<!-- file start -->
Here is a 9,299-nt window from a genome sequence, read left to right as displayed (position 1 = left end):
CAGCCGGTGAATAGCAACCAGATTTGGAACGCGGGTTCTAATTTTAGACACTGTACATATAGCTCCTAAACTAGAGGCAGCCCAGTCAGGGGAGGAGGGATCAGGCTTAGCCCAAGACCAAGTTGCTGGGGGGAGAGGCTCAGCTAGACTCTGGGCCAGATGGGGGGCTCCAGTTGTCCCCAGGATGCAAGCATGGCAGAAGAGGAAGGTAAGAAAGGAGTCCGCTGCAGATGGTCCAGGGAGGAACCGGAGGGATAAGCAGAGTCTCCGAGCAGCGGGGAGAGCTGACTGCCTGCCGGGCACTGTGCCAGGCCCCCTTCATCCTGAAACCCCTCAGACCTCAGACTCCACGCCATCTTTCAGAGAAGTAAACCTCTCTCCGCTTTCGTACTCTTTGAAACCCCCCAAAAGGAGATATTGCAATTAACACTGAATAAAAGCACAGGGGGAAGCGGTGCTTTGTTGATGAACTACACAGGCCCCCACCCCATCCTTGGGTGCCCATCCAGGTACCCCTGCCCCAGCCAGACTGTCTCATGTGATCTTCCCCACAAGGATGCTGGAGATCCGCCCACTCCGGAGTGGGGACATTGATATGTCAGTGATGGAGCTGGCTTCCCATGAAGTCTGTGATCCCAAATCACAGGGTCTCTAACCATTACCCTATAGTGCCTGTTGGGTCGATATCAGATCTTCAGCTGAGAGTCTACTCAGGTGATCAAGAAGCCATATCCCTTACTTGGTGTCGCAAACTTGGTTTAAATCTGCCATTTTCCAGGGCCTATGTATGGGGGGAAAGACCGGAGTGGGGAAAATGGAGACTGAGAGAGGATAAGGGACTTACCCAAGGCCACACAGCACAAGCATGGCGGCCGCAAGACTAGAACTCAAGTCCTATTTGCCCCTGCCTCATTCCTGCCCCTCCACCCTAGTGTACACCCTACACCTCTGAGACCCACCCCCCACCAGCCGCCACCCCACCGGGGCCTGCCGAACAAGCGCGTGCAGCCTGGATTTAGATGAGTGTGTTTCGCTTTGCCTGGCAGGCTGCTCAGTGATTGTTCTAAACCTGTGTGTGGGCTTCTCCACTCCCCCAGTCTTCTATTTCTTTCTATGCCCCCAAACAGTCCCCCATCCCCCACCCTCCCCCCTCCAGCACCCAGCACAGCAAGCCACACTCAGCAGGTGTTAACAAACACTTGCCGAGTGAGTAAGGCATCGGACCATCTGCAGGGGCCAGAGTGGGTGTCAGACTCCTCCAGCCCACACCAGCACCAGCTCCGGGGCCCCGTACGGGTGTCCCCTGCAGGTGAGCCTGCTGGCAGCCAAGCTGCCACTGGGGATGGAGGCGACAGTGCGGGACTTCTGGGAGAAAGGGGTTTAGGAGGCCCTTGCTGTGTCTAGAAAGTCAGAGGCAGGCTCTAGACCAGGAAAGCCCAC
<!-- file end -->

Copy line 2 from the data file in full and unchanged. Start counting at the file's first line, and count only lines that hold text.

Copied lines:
CAGCCGGTGAATAGCAACCAGATTTGGAACGCGGGTTCTAATTTTAGACACTGTACATATAGCTCCTAAACTAGAGGCAGCCCAGTCAGGGGAGGAGGGATCAGGCTTAGCCCAAGACCAAGTTGCTGGGGGGAGAGGCTCAGCTAGACTCTGGGCCAGATGGGGGGCTCCAGTTGTCCCCAGGATGCAAGCATGGCAGAAGAGGAAGGTAAGAAAGGAGTCCGCTGCAGATGGTCCAGGGAGGAACCGGAGGGATAAGCAGAGTCTCCGAGCAGCGGGGAGAGCTGACTGCCTGCCGGGCACTGTGCCAGGCCCCCTTCATCCTGAAACCCCTCAGACCTCAGACTCCACGCCATCTTTCAGAGAAGTAAACCTCTCTCCGCTTTCGTACTCTTTGAAACCCCCCAAAAGGAGATATTGCAATTAACACTGAATAAAAGCACAGGGGGAAGCGGTGCTTTGTTGATGAACTACACAGGCCCCCACCCCATCCTTGGGTGCCCATCCAGGTACCCCTGCCCCAGCCAGACTGTCTCATGTGATCTTCCCCACAAGGATGCTGGAGATCCGCCCACTCCGGAGTGGGGACATTGATATGTCAGTGATGGAGCTGGCTTCCCATGAAGTCTGTGATCCCAAATCACAGGGTCTCTAACCATTACCCTATAGTGCCTGTTGGGTCGATATCAGATCTTCAGCTGAGAGTCTACTCAGGTGATCAAGAAGCCATATCCCTTACTTGGTGTCGCAAACTTGGTTTAAATCTGCCATTTTCCAGGGCCTATGTATGGGGGGAAAGACCGGAGTGGGGAAAATGGAGACTGAGAGAGGATAAGGGACTTACCCAAGGCCACACAGCACAAGCATGGCGGCCGCAAGACTAGAACTCAAGTCCTATTTGCCCCTGCCTCATTCCTGCCCCTCCACCCTAGTGTACACCCTACACCTCTGAGACCCACCCCCCACCAGCCGCCACCCCACCGGGGCCTGCCGAACAAGCGCGTGCAGCCTGGATTTAGATGAGTGTGTTTCGCTTTGCCTGGCAGGCTGCTCAGTGATTGTTCTAAACCTGTGTGTGGGCTTCTCCACTCCCCCAGTCTTCTATTTCTTTCTATGCCCCCAAACAGTCCCCCATCCCCCACCCTCCCCCCTCCAGCACCCAGCACAGCAAGCCACACTCAGCAGGTGTTAACAAACACTTGCCGAGTGAGTAAGGCATCGGACCATCTGCAGGGGCCAGAGTGGGTGTCAGACTCCTCCAGCCCACACCAGCACCAGCTCCGGGGCCCCGTACGGGTGTCCCCTGCAGGTGAGCCTGCTGGCAGCCAAGCTGCCACTGGGGATGGAGGCGACAGTGCGGGACTTCTGGGAGAAAGGGGTTTAGGAGGCCCTTGCTGTGTCTAGAAAGTCAGAGGCAGGCTCTAGACCAGGAAAGCCCAC